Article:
Now the FIA is going to investigate Vettel penalty

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According to the FIA, there will be a new investigation into the incident between Sebastian Vettel and Lewis Hamilton during the Baku Grand Prix. My position on the incident has already been stated on our podcast and in word but I find this situation interesting after three days of having the proverbial FIA ear to the ground intently listening while social media and long-time press pundits all burp up disdain for Seb’s move and issue calls ranging from further investigation, to outright banning, to Seb as a cause for road deaths and poisoned children.

Look, I’ve no axe to grind here, I’ve said many times that the move was ham-fisted, bad, unbecoming a champion and what he should have done is simply said, wow, that was a bad mistake on my part, sorry about that, I was really angry and thought Lewis brake-tested me but in hindsight, that doesn’t seem to be the case so completely my fault. If I’m Maurizio, that would be my advice.

What I am more interested in here is that the Stewards had several options on hand in which to penalize Seb and they chose a 10s stop/go. Teams, drivers and fans may have felt that was light but that’s what they chose given the telemetry and data they had. Now the FIA are going to, after three days of pressure and reading social media and press reports, come back in and correct the call? Does Mexico 2016 ring any bells? That was a debacle.

I have, for years, been calling for the FIA to have a standard stewarding crew and for years the FIA says they can’t afford that (which I believe is bunk) and yet they manage to hand out stewarding roles to motoring club members around the world in order to keep that FIA support and votes coming. Sir Jackie Stewart recently agreed with me on this issue and said Jean Todt wouldn’t be happy with him for saying so. If that’s the case, Jean must hate me by now, I’ve said it for years.

If every decision made by stewards is actually subject to a complete overrule by Charlie Whiting and Jean Todt, then what point is the stewarding crew, why not have Charlie and Jean simply manage the race and call the penalties to make sure they are correct, historically accurate with precedent and above all, consistent? Today, we actually still may not know the actual outcome of the Baku Grand Prix depending on what decision the FIA arrive at. Or, we continue trying to divine intent and adding knock-on penalties to be served during other race weekends.

Penalties and incidents should be, where ever possible, confined to the race weekend in which they happen. No one wants to get all excited to go see a race to find out that their team or driver will start at the back of the grid or possibly not at all because of a race two weeks ago for a penalty that was given during the race only to be overruled three days later.

The FIA said:

“Following the recent incident at the Azerbaijan Grand Prix in which car #5 (Sebastian Vettel) was involved in a collision with car #44 (Lewis Hamilton), on Monday July 3 the FIA will further examine the causes of the incident in order to evaluate whether further action is necessary.

“A statement regarding the outcome of this process will be made available before the upcoming Austrian Grand Prix.”

The Autosport article points out all the things that Sebastian has done since 2016 including Mexico last year and how the FIA said they’d take him to the FIA International Tribunal to be judged if it happened again. He used bad language and told Charlie Whiting to “F*** off”. Seb’s anger is on trial apparently. Good thing no one had a tribunal for James hunt when he was punching race stewards and cussing up a cigarette-induced diatribe or Senna when he speared Prost or grabbed Schumacher by the throat.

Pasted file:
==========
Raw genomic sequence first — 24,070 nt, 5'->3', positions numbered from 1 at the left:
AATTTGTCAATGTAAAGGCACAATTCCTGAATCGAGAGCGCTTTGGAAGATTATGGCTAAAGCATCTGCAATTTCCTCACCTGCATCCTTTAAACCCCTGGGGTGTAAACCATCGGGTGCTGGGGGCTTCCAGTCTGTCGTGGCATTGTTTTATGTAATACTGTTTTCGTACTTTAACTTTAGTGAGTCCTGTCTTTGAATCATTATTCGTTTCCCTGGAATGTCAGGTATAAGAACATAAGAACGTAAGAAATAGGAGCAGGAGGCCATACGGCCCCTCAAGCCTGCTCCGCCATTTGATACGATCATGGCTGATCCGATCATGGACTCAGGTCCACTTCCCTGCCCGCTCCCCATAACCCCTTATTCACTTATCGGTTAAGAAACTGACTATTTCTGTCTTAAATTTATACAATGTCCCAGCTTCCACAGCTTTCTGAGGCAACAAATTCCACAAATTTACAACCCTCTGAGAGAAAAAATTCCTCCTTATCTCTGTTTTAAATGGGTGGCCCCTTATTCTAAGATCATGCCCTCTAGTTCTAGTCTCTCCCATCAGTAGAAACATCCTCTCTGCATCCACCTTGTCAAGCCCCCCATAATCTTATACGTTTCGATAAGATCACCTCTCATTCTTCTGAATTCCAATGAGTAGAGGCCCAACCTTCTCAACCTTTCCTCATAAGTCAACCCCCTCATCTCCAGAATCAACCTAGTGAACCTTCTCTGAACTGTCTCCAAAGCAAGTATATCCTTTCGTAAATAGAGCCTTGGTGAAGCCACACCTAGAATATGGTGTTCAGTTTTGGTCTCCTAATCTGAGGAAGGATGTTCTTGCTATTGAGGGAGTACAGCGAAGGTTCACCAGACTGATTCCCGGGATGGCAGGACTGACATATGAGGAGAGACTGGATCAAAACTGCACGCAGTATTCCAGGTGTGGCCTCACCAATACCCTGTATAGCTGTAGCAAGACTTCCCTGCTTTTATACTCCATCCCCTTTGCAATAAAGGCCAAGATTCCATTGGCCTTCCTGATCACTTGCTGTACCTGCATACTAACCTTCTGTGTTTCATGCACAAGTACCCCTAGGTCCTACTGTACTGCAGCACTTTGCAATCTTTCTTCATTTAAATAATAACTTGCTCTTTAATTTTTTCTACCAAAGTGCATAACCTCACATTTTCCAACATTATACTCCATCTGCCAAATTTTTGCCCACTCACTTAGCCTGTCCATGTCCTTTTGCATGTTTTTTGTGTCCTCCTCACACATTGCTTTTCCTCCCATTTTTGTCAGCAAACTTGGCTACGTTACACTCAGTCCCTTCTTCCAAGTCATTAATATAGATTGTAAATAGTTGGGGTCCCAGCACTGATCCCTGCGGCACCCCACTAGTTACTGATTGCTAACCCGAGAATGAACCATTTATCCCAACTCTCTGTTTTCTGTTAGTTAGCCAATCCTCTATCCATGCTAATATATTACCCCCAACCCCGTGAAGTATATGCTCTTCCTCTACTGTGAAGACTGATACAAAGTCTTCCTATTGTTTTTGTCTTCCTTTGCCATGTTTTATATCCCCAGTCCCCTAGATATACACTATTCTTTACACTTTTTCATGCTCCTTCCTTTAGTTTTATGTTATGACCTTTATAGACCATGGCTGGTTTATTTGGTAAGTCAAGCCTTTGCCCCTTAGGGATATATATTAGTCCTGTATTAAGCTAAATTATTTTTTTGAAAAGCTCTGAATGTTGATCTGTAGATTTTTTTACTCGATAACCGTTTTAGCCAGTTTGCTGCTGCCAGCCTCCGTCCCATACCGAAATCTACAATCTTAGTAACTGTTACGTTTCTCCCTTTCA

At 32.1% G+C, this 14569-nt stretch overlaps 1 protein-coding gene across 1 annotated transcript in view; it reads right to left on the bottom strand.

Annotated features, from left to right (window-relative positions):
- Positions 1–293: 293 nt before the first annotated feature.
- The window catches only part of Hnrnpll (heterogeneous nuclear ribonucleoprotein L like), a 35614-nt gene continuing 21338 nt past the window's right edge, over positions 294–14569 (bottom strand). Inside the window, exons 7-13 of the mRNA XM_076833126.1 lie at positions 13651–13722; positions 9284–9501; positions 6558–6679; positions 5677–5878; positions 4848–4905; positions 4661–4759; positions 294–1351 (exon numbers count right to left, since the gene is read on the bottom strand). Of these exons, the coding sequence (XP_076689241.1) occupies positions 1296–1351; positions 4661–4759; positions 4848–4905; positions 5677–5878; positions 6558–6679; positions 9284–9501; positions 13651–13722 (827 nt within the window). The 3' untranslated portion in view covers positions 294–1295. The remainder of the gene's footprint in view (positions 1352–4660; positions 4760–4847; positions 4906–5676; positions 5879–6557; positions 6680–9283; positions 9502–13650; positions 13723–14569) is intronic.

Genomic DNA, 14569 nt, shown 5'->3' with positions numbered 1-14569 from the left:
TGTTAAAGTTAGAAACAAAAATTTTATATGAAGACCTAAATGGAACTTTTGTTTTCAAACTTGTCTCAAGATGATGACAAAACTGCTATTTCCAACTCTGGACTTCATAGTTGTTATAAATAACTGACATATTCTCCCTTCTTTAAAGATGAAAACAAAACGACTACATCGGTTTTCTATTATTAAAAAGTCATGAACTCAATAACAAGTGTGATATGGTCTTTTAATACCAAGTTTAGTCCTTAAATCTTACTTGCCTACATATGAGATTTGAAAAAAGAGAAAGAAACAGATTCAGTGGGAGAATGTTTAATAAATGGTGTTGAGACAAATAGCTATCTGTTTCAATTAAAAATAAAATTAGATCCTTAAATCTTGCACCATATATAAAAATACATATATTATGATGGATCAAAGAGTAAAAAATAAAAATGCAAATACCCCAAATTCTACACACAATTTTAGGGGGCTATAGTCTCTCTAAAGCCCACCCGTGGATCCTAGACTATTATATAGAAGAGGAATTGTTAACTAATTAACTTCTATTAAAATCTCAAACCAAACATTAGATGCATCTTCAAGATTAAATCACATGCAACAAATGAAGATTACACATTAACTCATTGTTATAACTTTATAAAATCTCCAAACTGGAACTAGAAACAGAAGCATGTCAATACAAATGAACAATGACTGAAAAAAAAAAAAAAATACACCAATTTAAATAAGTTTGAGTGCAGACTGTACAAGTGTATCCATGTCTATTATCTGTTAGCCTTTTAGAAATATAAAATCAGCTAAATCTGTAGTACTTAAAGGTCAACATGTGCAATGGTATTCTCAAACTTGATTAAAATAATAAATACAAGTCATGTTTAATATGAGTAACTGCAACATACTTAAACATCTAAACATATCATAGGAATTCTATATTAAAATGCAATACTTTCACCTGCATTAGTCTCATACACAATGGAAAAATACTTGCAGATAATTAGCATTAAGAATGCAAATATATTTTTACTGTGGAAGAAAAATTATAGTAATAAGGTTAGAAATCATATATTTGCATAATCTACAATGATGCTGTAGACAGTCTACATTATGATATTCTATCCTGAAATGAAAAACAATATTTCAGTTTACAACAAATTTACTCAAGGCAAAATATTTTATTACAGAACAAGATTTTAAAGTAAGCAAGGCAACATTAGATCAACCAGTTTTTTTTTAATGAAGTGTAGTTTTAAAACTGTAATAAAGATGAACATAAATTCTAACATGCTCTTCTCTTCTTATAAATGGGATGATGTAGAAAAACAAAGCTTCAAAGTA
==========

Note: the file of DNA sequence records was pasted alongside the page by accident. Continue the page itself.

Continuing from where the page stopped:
As it stands, three points were taken off Vettel’s license but as the F1 video posted on their website with James Allen narrating says, that’s really nothing because two points come off the license by the British Grand Prix. There was also a 10s stop/go but word in the paddock was that team bosses didn’t feel that was enough.

Bottom line is, Seb made a bad move, tried to defend it and will now pay the price that could cost him a shot at the 2017 title and he’ll have himself to blame for it but I’m curious where this leaves us in the stewarding process. There is precedent for the FIA getting engaged after a steward call but I think this is more justification for a new stewarding program than it is anything else. If the current stewarding system isn’t giving the correct punishments or judgements for incidents like this, then perhaps it is time for a new system?

Hat Tip: Autosport

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18 Comments on "Now the FIA is going to investigate Vettel penalty"

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Negative Camber
Guest

If I am a team and I know that the FIA can overrule a steward decision, I’ll keep that in my back pocket to use when needed.

Alianora La Canta
Guest
Alianora La Canta
The FIA has always been able to overrule the stewards if it has new evidence that was not considered at the original hearing. Granted, it is not like the 1980s when the FIA technically could have intervened regardless (but wasn’t used in that way), but the power still exists, and the FIA considers this an important right of governance. If, for example, the things Vettel said to the journalists post-race were not known about by the stewards, then the FIA is not only permitted, but obliged, to consider the possibility that this would have affected the stewards’ decision had they… Read more »
Negative Camber
Guest
Good points indeed. I know they’ve had the ability to overrule, and I would just add that the system should be standardized stewards or Charlie working in a much more integrated way for consistency to avoid changing the results a week later or impacting an upcoming race. I tended to agree with Bernie on this that what happens in the race weekend is what happens and the fans need to have confidence that this is what happened. In this case, there could be more info that came out later that could have impacted the Stewards decision but I am not… Read more »